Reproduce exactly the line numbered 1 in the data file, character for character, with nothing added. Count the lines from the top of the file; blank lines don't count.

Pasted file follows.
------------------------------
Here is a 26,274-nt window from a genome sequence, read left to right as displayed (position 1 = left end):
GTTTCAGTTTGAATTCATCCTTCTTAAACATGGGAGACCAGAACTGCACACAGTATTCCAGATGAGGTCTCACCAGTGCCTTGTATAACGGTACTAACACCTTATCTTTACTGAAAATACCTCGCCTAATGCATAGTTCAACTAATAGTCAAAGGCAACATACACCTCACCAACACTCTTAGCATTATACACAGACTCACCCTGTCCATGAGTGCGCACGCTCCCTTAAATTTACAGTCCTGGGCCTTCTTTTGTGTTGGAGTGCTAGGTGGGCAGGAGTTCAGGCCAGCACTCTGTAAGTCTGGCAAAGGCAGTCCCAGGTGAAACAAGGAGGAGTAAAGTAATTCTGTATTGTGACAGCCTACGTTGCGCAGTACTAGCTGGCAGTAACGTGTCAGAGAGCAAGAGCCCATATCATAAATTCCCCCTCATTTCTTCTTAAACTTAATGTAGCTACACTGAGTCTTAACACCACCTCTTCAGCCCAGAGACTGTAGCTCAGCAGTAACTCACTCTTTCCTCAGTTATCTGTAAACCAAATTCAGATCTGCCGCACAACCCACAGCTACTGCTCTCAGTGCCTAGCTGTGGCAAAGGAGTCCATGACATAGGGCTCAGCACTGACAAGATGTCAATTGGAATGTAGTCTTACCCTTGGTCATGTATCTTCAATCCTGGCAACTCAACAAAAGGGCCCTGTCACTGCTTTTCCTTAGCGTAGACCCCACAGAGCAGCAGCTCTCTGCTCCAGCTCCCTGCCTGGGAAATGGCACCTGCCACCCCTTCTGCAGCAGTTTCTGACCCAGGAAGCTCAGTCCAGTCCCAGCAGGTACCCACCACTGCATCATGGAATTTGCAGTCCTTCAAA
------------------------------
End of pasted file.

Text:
Here is a 26,274-nt window from a genome sequence, read left to right as displayed (position 1 = left end):